Nigeria’s federal government has said plans are underway to increase the N30,000 minimum wage in the light of inflation raving the globe.
Dr. Chris Ngige, the Minister of Labour and Employment, revealed this at the Nigeria Labour Congress public presentation titled, “Contemporary history of working-class struggle” in Abuja on Monday.
According to him, the adjustment had become important to reflect what was happening globally.
He said, “The inflation is worldwide, we shall adjust the minimum wage in conformity with what is happening now. The 2019 Minimum Wage Act has a new clause for a review. The adjustment has started with the Academic Staff Union of University because the stage they are with their primary employers, Ministry of Education, is a collective bargaining agreement negotiations.
“Under the principles of offer and acceptance, which is that of collective bargaining, ASUU can look at the offer they gave us and make a counter offer, but they have not done that. If they do that, we are bound to look at their offer. These are the ingredients of collective negotiations.”
He added, “If you don’t work, you won’t eat,” adding that labour provided the riches of any nation as well as the prosperity of every family.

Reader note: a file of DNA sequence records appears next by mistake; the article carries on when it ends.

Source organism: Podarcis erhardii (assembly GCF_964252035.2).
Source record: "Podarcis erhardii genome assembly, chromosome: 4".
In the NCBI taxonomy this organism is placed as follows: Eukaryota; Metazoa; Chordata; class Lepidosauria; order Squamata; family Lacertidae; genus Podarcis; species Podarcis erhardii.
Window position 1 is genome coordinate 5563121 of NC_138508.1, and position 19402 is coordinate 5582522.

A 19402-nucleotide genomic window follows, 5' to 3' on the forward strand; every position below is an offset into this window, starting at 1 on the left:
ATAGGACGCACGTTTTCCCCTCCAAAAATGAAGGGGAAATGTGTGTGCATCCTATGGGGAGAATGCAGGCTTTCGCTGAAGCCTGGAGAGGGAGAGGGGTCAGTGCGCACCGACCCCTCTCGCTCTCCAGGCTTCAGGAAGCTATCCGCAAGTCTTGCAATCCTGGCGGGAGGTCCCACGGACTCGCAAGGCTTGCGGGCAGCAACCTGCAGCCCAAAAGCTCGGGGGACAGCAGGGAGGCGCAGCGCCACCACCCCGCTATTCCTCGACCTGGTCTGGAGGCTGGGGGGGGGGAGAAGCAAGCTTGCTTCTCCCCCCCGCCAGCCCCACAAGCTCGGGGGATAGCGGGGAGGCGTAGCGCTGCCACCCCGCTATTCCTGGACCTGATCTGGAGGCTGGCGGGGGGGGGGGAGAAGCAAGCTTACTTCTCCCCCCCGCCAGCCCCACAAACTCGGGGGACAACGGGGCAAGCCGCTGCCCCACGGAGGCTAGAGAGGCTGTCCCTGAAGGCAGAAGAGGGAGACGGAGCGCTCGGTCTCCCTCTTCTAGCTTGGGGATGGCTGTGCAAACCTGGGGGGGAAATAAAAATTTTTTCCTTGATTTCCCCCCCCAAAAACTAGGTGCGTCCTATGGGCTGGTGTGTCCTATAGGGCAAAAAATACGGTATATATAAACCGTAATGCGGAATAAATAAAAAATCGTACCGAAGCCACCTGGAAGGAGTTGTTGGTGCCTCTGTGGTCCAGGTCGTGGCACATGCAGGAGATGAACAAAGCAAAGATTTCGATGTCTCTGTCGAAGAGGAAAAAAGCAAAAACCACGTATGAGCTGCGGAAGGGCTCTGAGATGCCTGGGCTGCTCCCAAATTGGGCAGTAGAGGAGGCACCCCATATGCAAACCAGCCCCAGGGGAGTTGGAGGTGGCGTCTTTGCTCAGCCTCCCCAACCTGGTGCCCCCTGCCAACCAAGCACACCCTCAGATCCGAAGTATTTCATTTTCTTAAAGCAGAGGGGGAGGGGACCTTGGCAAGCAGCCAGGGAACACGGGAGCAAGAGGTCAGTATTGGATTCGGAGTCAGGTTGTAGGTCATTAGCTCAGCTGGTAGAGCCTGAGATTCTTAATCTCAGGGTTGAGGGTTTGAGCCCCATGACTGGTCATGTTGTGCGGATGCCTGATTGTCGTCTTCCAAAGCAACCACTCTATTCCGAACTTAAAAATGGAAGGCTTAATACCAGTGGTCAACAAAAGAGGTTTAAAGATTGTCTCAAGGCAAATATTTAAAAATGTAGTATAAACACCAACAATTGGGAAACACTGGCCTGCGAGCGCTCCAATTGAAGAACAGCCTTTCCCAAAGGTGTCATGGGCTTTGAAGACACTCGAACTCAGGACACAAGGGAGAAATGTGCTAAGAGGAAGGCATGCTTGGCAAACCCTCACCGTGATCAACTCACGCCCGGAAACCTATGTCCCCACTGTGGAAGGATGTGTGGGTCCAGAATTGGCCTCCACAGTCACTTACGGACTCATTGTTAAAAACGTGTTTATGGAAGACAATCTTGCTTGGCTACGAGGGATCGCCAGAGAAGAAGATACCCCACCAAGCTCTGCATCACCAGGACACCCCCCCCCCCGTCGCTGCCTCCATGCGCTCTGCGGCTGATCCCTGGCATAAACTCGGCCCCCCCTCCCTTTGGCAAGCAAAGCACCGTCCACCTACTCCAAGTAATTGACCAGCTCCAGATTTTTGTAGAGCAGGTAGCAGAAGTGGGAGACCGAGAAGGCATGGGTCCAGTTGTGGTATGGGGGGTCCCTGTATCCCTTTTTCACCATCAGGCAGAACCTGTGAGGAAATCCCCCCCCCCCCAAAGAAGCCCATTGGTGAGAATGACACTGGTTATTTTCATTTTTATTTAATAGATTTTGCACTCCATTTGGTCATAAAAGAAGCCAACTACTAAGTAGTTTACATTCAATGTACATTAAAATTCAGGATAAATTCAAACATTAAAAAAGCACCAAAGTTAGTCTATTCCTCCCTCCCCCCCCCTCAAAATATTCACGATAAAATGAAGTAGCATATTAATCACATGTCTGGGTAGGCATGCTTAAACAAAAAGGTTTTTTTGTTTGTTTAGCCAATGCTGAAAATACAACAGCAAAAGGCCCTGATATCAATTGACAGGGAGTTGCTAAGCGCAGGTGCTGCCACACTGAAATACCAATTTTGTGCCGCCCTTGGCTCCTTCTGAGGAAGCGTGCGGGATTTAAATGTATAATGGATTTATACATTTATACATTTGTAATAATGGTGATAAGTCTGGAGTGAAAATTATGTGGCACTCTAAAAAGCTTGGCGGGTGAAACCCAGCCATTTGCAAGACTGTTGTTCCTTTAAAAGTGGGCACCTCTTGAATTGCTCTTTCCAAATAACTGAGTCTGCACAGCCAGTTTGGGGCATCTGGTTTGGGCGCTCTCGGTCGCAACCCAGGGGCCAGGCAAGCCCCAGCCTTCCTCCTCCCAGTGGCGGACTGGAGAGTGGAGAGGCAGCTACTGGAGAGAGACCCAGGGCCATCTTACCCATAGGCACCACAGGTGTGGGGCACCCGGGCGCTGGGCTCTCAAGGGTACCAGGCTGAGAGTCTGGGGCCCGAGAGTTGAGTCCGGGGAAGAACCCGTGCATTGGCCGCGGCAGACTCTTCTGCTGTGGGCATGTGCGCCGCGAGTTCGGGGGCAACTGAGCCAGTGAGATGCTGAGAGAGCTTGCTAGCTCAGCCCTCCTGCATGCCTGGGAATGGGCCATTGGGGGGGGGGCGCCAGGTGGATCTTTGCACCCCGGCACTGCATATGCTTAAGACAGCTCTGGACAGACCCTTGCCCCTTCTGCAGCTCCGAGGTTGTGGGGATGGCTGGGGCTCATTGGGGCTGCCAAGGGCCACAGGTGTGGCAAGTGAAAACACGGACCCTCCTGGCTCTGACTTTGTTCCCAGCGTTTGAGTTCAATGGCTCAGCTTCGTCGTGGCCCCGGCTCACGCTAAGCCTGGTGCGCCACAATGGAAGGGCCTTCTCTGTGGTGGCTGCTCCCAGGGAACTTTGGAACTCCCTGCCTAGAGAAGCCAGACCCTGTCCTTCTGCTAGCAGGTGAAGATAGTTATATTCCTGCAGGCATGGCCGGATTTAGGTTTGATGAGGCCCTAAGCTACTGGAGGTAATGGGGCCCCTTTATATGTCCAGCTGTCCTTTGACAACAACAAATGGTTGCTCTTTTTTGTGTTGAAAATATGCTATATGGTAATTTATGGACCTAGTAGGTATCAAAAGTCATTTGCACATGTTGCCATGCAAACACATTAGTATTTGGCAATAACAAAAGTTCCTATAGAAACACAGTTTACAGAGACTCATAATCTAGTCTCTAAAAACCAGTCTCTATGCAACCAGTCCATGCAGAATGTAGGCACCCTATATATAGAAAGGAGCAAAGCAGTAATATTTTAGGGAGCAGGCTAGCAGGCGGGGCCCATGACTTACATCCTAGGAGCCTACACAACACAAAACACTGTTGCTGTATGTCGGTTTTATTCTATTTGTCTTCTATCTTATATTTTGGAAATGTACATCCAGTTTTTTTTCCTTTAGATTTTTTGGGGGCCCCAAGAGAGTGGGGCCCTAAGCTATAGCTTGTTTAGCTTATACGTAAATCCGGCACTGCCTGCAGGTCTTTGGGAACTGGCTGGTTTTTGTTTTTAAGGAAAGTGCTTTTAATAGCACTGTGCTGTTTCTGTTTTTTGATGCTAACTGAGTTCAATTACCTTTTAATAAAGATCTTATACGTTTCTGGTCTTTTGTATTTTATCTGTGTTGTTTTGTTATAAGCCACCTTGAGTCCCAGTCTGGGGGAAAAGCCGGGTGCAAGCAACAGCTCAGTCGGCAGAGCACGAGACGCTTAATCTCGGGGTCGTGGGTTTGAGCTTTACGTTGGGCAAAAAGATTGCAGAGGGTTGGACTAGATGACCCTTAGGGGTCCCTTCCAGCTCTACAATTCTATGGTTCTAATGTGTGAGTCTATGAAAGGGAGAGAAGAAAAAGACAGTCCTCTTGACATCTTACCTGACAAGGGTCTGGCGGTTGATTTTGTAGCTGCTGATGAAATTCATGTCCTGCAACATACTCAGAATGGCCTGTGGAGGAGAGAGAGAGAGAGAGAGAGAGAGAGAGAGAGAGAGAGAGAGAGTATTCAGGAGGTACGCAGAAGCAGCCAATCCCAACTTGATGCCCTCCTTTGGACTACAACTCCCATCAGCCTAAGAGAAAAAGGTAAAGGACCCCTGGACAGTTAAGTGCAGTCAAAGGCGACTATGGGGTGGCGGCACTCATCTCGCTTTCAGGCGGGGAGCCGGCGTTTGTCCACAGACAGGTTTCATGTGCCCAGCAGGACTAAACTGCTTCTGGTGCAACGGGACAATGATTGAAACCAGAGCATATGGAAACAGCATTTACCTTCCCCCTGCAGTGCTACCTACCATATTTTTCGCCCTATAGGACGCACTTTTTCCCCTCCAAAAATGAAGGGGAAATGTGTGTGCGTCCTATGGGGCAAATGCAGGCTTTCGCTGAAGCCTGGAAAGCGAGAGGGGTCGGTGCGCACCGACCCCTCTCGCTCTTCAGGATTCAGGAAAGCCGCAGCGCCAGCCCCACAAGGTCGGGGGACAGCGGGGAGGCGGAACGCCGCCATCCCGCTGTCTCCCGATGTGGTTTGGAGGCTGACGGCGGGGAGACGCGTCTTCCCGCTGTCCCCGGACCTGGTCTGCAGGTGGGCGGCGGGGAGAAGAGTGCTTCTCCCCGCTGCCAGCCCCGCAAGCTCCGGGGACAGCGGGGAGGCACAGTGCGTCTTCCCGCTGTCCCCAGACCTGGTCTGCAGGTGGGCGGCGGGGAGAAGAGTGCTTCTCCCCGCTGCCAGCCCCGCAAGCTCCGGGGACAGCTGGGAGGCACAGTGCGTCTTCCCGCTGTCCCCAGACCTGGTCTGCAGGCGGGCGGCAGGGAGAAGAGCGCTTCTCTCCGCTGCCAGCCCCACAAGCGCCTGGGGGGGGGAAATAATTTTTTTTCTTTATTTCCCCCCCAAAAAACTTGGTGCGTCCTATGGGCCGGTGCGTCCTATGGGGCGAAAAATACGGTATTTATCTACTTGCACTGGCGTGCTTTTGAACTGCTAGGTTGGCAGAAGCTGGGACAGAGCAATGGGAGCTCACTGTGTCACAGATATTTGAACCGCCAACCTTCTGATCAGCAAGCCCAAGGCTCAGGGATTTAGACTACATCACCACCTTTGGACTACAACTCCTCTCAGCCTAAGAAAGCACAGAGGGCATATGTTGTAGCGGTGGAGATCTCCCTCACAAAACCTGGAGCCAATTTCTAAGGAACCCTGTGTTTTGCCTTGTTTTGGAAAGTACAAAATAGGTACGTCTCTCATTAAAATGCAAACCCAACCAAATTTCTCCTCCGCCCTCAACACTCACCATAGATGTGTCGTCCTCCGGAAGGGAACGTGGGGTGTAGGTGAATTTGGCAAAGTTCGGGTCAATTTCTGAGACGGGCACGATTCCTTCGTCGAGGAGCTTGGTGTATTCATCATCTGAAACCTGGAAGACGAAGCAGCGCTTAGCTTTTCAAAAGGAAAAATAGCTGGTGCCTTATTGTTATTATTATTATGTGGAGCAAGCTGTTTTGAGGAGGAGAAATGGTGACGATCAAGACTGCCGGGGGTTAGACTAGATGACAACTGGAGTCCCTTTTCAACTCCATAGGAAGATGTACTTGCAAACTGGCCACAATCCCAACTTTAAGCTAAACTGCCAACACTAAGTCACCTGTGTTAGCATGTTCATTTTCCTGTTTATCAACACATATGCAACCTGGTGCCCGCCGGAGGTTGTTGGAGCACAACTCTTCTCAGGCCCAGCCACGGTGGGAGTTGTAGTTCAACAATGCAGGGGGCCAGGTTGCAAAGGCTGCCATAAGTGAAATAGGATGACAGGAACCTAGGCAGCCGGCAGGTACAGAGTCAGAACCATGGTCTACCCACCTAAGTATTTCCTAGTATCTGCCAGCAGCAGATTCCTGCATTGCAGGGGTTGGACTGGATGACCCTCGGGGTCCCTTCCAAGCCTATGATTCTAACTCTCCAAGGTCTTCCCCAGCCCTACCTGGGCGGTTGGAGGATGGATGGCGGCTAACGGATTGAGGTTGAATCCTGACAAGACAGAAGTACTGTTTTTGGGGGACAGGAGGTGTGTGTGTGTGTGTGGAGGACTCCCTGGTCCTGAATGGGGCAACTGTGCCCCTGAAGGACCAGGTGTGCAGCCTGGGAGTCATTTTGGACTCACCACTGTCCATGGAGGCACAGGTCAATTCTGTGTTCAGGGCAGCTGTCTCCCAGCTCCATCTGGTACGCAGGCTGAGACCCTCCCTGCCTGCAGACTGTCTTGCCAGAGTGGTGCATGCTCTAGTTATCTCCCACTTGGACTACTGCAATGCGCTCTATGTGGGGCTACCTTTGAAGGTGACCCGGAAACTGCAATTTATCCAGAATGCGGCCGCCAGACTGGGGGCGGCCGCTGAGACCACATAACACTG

He, however, advised the executives of affiliate unions of the Nigeria Labour Congress to familiarise themselves with labour laws.
Plans, he added, were being put in place to convert the Michael Imoudu Institute of Labour Studies, Ilorin, Kwara State, into a degree-awarding institute.
He said that in the current economic situation, the current minimum wage of N30,000 would not, in the present economic reality, pay workers’ transportation fares to work for a month.
Also speaking, President of the Trade Union Congress, Festus Osifo, who said that the sole aim of the labour movement in the country was to protect the interest of workers.
If not for the struggle of the founding fathers of the movement in the country, the story would have been different today, he said.